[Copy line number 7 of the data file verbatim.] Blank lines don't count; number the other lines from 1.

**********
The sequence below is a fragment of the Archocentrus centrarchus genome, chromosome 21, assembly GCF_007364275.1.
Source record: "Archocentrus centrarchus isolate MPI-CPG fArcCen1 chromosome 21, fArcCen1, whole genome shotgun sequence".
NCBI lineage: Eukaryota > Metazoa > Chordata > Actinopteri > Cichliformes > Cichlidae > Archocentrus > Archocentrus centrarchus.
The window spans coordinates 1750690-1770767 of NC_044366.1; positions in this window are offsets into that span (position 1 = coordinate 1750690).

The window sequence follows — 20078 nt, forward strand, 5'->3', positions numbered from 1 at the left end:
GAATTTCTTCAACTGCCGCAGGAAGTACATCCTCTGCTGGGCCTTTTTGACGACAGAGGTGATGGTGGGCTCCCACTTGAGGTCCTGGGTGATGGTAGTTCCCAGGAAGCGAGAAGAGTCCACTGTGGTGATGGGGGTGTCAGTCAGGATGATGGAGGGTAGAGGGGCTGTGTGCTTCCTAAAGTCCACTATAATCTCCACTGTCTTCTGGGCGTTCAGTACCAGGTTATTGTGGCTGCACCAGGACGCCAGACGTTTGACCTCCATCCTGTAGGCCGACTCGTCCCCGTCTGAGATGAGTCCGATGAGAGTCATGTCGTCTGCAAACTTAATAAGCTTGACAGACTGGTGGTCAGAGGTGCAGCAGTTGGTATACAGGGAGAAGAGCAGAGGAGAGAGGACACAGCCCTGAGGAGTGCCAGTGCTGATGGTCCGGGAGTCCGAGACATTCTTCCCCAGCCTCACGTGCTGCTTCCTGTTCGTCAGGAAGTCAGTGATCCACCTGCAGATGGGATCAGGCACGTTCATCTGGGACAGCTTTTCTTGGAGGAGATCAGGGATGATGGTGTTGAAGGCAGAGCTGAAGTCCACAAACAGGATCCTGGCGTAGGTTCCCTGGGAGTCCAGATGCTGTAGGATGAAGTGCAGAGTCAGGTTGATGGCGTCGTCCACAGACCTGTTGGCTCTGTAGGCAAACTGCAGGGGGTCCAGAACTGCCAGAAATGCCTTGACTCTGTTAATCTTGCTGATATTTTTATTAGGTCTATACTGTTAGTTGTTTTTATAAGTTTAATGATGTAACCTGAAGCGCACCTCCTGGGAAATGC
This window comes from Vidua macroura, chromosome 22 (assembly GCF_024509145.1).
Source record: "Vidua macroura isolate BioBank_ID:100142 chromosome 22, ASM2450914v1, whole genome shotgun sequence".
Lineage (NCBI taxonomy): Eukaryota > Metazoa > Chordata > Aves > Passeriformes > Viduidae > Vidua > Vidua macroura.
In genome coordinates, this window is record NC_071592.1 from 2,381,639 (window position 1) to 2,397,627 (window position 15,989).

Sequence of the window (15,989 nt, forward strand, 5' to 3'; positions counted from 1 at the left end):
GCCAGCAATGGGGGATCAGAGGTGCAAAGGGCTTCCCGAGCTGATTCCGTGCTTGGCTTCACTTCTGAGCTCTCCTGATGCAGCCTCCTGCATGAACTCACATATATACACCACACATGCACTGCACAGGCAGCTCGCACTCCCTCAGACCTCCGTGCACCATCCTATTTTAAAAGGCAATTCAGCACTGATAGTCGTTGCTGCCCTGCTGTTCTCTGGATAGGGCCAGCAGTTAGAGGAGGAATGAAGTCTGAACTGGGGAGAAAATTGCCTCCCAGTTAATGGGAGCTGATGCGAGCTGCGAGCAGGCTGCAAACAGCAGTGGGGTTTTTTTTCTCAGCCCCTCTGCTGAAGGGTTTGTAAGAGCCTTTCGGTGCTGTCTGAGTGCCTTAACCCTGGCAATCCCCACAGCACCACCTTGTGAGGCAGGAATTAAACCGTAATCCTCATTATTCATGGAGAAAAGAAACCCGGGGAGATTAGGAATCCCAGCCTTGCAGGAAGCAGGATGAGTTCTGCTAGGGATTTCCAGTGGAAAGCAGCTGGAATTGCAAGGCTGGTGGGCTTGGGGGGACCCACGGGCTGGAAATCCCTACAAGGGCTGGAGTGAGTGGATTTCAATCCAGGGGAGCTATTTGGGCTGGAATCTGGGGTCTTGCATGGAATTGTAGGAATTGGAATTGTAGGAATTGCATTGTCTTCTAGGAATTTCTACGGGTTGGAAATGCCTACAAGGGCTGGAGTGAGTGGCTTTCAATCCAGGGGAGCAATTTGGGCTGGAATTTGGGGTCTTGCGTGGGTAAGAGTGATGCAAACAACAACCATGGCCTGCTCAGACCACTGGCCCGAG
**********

This window comes from Vidua macroura, chromosome 22 (assembly GCF_024509145.1).